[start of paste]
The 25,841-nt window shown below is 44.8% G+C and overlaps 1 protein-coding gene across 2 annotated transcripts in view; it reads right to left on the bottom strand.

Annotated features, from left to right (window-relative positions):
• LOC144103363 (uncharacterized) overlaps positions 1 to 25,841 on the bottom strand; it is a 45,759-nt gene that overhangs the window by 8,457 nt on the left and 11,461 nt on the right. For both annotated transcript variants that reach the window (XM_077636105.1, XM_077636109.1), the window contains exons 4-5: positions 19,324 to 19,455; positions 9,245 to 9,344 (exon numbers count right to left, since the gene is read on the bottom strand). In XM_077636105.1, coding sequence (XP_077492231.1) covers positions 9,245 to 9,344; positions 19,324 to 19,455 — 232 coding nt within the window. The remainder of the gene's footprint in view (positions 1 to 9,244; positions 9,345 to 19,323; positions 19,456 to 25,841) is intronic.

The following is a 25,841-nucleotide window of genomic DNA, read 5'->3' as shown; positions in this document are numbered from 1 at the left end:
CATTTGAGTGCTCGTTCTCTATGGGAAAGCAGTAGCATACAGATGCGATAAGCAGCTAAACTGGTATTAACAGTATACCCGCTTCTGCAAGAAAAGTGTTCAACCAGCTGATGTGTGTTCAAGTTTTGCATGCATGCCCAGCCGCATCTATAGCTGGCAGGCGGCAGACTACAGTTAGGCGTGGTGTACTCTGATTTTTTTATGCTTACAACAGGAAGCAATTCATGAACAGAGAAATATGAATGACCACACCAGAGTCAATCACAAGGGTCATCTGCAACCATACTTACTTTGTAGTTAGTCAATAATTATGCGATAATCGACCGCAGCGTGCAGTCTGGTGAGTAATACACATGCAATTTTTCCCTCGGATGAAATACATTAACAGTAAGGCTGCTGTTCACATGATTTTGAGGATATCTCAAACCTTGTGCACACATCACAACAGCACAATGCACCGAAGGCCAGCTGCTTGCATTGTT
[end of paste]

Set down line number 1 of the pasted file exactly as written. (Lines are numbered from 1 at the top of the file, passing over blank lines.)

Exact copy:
The 25,841-nt window shown below is 44.8% G+C and overlaps 1 protein-coding gene across 2 annotated transcripts in view; it reads right to left on the bottom strand.